I challenge you, you denizens of academia!

<p>I would like to know why we are all clammering for an Ivy League school: Why are they better? I know some of the most common answers are "Well, you can get a better job". If you say something like this then how do you know that? Explain to me why this is true. Make sure that when you post something that you have it backed up with statistics and facts, otherwise don't post at all. Also if you do give proof don't let it be, "Well, my cousin went to Harvard and now he's such and such a thing...". This doesn't prove that his going to Harvard landed him that job. It could be that he was just genuinely talented and his going to Harvard flowed from that talent.</p>

<p>P.S. This isn't meant to dash anyone's dream for Harvard or Princeton but I'm really curious as to why we all want so desperately into these places. </p>

<p>P.S.S. I know I made this thread in the wrong category but I thought this would be the place where most people would see it ;)</p>

<p>I don't know the exact stats but there was a study that showed that Ohio State Enginnering grads make almost exactly as much as MIT grads 5 years after graduating. So I don't see the point in stressing over HYPSM</p>

<p>The only thing you'll get from an Ivy league school that you wouldn't get from others is a big fat loan to pay! :D</p>

<p>well i know that since i want to be a politician, i'm going to need to go to the most high profile college i can.</p>

<p>mainly i'm going for the name, and the prestige is lovely... plus who can say no to having unlimited grant money for research, the best teachers, and the best resources at your hand?</p>

<p>For me, it is partly about the name, but mostly about the other students you are going to meet there. At an Ivy (or anything close--MIT, Stanford, Duke, etc..), you are going to meet students who are talented, passionate, and truly interested in learning. Every Harvard graduate glows when you ask them about what they enjoyed most at Harvard--it's not just the education or the prestige, but the community you're surrounded by everyday. </p>

<p>Furthermore, it's not just about money (while going to Harvard makes getting into graduate school a hell of a lot easier). It's a lot about the professors you learn from. My interviewer said he took his favorite history course from Henry Kissinger--now where else can you say that you took a course from Henry Kissinger (aside from these top schools--anything in the top 15-20)? The opportunities at a Harvard, Yale, or Princeton are abover and beyond what you could recieve at Ohio State. But, in th end, you are partially right, becase college is what you make of it. I have a friend who went to UWisconsin, graduated in 3 years, and is now working for Goldman, and I also have a friend at Harvard, who was rejected from his top three choice consulting jobs...</p>

<p>i'm an academic through and through. i want to learn from the best professors in the field and mix with other intelligent, hardworking, and successful students. (not that you can't find plenty of those people outside of the top schools, but the ivies seem to claim a disproportionate share of them.)</p>

<p>also, the prestige. that's why i'm not applying to any LACs.</p>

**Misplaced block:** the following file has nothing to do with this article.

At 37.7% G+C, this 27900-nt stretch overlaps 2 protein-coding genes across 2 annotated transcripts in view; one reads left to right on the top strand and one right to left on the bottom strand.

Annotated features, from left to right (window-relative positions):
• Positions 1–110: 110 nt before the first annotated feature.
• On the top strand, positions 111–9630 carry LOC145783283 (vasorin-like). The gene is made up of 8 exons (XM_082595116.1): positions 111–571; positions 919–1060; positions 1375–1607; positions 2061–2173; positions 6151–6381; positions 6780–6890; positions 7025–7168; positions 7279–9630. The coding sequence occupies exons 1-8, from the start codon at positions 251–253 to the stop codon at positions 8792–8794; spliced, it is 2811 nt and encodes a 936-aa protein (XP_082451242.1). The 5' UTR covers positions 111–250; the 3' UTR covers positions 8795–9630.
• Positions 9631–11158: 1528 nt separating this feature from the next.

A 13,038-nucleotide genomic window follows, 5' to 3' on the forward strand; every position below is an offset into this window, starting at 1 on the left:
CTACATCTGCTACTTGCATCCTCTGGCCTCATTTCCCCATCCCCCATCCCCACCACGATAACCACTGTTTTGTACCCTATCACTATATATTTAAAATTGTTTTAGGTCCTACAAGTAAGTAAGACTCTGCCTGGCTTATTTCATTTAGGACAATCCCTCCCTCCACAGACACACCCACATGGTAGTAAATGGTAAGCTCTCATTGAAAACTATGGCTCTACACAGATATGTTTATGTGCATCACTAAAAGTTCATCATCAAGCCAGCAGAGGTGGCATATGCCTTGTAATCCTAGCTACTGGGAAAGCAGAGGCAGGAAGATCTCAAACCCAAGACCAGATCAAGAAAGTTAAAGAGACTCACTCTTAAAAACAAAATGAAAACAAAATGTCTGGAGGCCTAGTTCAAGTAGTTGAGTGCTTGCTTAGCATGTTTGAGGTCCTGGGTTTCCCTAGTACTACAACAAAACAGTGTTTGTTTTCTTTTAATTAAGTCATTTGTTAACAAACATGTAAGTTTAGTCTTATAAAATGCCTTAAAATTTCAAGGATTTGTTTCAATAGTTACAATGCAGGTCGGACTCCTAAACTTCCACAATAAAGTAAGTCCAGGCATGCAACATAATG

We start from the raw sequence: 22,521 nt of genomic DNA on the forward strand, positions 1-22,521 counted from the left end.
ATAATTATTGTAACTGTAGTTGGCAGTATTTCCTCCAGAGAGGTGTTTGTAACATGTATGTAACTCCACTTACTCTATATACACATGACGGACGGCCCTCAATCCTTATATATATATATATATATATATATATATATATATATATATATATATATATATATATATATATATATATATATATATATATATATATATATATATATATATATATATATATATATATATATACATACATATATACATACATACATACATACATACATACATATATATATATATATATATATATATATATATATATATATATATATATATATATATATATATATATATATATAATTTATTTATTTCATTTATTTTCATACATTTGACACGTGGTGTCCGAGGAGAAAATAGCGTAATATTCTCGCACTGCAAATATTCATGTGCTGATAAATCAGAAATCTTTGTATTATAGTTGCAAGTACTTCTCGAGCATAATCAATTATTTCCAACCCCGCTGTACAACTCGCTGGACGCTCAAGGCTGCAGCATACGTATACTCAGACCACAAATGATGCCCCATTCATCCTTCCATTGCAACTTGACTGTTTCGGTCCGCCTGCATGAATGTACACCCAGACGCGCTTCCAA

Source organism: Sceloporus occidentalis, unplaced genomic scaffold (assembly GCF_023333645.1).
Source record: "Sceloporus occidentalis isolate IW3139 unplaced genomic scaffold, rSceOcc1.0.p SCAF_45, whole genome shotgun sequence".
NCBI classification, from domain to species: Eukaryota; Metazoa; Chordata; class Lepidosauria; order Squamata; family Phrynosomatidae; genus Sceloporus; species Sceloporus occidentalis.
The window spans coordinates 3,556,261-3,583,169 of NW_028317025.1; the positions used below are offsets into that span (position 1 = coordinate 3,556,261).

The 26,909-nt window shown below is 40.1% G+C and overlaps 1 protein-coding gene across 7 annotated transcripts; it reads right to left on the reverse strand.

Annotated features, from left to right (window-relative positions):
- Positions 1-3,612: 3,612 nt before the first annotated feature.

<p>Yazdan: I'd say exactly the opposite is true about your statement of how Ivy-Leagues are more expensive. They give some of the most generous financial aid out there! which is a strong incentive for me to apply Ivy. Seriously, I would probably be paying less for my college tuition if I got into an Ivy League than if I attended a less-prestigious college.</p>

<p>All that prestige can be translated into really arrogant professors.</p>

<p>Well, when I go to college, I want to mix with intelligent, talented, creative, and basically extraordinary students. </p>

<p>The best high school students in the country apply to Ivy League. The best applicants from those pools are admitted (usually). Thus, many of the best students in the country (also, international. So, the world too.) attend Ivy League. I want to learn with those students.</p>

<li><p>The better the school, the less chance you have of getting shot by some deranged lunatic. The more selective the school the better they are at weeding them out.</p></li>
<li><p>It's a really nice experience, and great for networking with legacies - I'd rather have ally my friends be sons/daughters of senators than of farm workers!</p></li>

<p>Johnston22: They're not just good because they're Ivy. They're also Ivy because they're good. </p>

<p>Yes, there are other comparable universities which are not in the Ivy League: Stanford, University of Chicago, Berkeley, etc. </p>

<p>The Ivy League contains many of the best, not all of the best. Just look on different rankings and see how many Ivies are in the top 20.</p>

<p>The name "Ivy League" is obviously obsolete until the general public has given it a weight. It seems to be a self promoting ideal. The name gives them prestige. That prestige invites better students, professors, etc, which brings more prestige. It goes on and on.</p>

<p>You are messed up lol</p>

<p>It isn't all about post-Ivy income. It's about the education, the people you meet, and the prestige, and btw I believe the last preference is NOT unreasonable at all... if you study human psychology... it's one of our most basic needs, prestige ^.^</p>

<p>What if everyone goes there expecting everyone else to be "passionate and truly interested in learning" and no one actually is? :P</p>

<p>^ I hope you're not being serious. That's just BS. </p>

<p>People go there partly because people there are much more passionate and interested in learning than the students at the average college. Its not some kind of mystery.</p>